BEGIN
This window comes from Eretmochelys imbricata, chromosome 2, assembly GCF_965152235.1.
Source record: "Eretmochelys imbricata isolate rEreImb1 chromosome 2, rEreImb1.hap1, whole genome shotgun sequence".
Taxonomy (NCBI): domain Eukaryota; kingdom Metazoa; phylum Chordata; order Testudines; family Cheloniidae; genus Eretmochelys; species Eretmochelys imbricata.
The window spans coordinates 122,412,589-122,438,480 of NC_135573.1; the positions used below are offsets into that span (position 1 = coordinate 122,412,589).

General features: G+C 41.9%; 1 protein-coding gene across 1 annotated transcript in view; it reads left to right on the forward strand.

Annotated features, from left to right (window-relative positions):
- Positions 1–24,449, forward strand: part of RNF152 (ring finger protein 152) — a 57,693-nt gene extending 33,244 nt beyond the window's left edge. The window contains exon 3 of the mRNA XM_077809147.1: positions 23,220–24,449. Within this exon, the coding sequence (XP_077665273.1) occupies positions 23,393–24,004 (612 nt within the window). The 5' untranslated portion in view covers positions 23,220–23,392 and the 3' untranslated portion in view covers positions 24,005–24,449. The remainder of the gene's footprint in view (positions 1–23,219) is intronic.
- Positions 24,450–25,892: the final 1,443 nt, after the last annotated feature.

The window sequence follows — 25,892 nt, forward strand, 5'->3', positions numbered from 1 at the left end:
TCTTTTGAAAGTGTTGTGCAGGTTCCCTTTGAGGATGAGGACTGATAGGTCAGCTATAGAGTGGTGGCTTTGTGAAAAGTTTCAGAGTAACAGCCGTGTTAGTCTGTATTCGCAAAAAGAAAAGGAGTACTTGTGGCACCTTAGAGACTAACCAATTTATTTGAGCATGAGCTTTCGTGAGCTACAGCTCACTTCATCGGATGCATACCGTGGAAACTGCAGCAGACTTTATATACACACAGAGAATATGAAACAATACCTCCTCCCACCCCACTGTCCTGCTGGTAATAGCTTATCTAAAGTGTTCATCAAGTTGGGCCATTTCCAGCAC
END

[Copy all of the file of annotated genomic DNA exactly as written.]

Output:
This window comes from Eretmochelys imbricata, chromosome 2, assembly GCF_965152235.1.
Source record: "Eretmochelys imbricata isolate rEreImb1 chromosome 2, rEreImb1.hap1, whole genome shotgun sequence".
Taxonomy (NCBI): domain Eukaryota; kingdom Metazoa; phylum Chordata; order Testudines; family Cheloniidae; genus Eretmochelys; species Eretmochelys imbricata.
The window spans coordinates 122,412,589-122,438,480 of NC_135573.1; the positions used below are offsets into that span (position 1 = coordinate 122,412,589).

General features: G+C 41.9%; 1 protein-coding gene across 1 annotated transcript in view; it reads left to right on the forward strand.

Annotated features, from left to right (window-relative positions):
- Positions 1–24,449, forward strand: part of RNF152 (ring finger protein 152) — a 57,693-nt gene extending 33,244 nt beyond the window's left edge. The window contains exon 3 of the mRNA XM_077809147.1: positions 23,220–24,449. Within this exon, the coding sequence (XP_077665273.1) occupies positions 23,393–24,004 (612 nt within the window). The 5' untranslated portion in view covers positions 23,220–23,392 and the 3' untranslated portion in view covers positions 24,005–24,449. The remainder of the gene's footprint in view (positions 1–23,219) is intronic.
- Positions 24,450–25,892: the final 1,443 nt, after the last annotated feature.

The window sequence follows — 25,892 nt, forward strand, 5'->3', positions numbered from 1 at the left end:
TCTTTTGAAAGTGTTGTGCAGGTTCCCTTTGAGGATGAGGACTGATAGGTCAGCTATAGAGTGGTGGCTTTGTGAAAAGTTTCAGAGTAACAGCCGTGTTAGTCTGTATTCGCAAAAAGAAAAGGAGTACTTGTGGCACCTTAGAGACTAACCAATTTATTTGAGCATGAGCTTTCGTGAGCTACAGCTCACTTCATCGGATGCATACCGTGGAAACTGCAGCAGACTTTATATACACACAGAGAATATGAAACAATACCTCCTCCCACCCCACTGTCCTGCTGGTAATAGCTTATCTAAAGTGTTCATCAAGTTGGGCCATTTCCAGCAC